The London Gardeners' Weekly says:

" The supply of water to great towns is fast becoming what is termed a " question of the day." The first and principal object in supplying towns with water, as well as in removing town sewage, appears to be to fool away millions of money to the impoverishment of all who have to pay. It appears not yet to have dawned on the public mind that on every roof there falls enough water for the domestic needs of those whom the roof shelters. A few gardeners are so wise as to catch rain water, but no one thinks of doing the same for the good of the household. And yet rain water is the best water for every purpose, whether for cooking, washing or drinking, and may be obtained in plenty by the simple process of catching and saving it".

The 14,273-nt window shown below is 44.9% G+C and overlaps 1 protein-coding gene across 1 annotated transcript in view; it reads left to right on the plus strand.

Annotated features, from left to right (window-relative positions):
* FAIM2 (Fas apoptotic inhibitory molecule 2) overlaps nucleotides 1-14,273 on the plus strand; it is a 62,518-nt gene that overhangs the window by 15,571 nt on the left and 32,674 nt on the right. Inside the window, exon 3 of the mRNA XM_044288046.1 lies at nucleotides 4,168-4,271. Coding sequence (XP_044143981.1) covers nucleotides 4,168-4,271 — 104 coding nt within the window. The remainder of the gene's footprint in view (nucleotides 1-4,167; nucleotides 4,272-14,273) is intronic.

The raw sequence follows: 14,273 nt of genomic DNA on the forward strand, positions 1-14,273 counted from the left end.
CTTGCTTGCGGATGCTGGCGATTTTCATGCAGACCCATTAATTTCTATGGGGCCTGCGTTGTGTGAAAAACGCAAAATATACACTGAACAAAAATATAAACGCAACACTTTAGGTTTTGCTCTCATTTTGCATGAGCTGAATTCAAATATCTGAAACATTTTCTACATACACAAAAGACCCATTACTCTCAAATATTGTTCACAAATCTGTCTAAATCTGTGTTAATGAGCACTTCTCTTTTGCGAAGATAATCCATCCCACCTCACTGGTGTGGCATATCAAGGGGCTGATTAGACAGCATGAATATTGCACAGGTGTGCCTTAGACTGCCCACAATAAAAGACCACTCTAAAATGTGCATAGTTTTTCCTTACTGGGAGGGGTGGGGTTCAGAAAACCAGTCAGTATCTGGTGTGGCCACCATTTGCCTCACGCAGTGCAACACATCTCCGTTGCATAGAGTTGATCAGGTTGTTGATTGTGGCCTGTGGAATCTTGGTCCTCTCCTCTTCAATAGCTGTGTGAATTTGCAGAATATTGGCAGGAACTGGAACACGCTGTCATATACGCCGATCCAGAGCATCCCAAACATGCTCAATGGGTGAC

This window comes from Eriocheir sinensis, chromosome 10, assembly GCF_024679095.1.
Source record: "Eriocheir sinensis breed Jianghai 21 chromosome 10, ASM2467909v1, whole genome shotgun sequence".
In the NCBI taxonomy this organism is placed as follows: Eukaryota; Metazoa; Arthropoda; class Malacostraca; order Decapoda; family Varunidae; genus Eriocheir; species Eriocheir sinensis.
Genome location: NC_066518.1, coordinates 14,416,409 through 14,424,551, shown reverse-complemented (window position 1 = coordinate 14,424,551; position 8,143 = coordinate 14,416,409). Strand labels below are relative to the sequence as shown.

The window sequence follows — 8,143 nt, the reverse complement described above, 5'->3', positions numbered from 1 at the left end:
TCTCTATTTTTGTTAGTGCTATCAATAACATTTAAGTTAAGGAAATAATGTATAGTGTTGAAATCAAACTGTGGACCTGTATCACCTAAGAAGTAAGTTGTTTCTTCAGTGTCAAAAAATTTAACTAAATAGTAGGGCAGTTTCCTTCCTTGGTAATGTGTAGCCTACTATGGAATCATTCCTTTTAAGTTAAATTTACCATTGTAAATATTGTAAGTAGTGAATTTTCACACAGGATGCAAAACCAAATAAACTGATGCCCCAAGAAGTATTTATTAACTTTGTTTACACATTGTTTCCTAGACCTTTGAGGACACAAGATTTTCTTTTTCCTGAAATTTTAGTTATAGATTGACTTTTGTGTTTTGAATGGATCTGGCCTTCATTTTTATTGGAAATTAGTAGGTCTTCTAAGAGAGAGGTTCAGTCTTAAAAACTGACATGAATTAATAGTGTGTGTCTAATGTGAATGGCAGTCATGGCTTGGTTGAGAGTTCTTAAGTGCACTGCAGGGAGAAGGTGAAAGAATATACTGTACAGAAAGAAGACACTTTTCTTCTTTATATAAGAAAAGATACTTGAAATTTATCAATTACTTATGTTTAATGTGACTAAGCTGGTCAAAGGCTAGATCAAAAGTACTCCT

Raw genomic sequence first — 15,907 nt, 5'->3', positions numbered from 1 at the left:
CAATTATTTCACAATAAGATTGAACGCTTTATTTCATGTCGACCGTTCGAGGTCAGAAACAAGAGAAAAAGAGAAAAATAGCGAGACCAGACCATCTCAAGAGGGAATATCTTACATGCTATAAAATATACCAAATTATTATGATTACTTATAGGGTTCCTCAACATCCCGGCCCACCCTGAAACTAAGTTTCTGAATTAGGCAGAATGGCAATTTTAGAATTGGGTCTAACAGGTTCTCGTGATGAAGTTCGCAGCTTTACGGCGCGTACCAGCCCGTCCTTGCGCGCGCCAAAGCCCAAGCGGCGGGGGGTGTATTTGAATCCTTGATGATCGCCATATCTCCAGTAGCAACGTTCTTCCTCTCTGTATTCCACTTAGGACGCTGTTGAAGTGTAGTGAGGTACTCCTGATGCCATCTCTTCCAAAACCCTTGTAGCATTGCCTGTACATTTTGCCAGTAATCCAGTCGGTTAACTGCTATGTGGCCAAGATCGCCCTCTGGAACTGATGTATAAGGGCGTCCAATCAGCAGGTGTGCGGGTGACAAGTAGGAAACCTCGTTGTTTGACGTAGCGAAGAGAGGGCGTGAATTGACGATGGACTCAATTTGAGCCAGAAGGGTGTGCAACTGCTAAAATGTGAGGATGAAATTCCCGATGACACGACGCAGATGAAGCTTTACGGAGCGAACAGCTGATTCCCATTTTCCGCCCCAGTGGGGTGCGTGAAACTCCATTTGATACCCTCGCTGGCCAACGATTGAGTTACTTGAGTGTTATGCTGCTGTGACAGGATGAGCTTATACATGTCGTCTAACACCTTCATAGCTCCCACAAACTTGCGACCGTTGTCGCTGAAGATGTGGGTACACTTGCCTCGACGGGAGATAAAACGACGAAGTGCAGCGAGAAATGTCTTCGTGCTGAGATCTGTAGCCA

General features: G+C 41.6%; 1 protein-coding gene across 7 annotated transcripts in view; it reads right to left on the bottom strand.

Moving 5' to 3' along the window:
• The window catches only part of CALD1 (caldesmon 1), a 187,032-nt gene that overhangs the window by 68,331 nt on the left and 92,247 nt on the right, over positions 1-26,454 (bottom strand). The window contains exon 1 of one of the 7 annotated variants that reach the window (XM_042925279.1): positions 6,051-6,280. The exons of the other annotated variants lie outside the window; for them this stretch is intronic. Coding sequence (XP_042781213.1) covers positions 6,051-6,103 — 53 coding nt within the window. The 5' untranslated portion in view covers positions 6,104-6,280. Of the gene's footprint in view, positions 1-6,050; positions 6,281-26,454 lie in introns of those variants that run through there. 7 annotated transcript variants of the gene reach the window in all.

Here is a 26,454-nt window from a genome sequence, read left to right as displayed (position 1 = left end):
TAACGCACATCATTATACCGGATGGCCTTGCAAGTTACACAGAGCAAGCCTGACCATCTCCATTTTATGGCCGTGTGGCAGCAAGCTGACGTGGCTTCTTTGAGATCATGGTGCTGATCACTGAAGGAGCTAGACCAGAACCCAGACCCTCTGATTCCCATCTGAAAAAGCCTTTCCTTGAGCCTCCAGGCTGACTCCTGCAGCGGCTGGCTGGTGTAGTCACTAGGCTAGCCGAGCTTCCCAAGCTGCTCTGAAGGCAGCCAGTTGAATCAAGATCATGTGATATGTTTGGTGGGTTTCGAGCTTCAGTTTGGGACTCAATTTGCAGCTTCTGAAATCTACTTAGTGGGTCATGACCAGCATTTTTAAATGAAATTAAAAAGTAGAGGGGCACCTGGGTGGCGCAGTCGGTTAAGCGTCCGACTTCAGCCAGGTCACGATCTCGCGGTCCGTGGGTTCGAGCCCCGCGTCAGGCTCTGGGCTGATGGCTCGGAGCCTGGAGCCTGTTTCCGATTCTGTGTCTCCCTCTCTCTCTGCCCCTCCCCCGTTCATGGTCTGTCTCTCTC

The suggestion is as valuable here as in England. Few know how easy it is to build watertight cisterns. The chief objection is that it is a labor to pump: and. water from the public works will run into one's houses by its own weight. But in many cases there are pieces of high ground not far away from the house where at a very small expense a "roof could be built, and the water collected there, the pipes running down to the building. Certainly many persons could be wholly supplied by water at much cheaper rates than the public works offer, and with less labor than the common pump, - though of course the vast majority are not so favorably situated.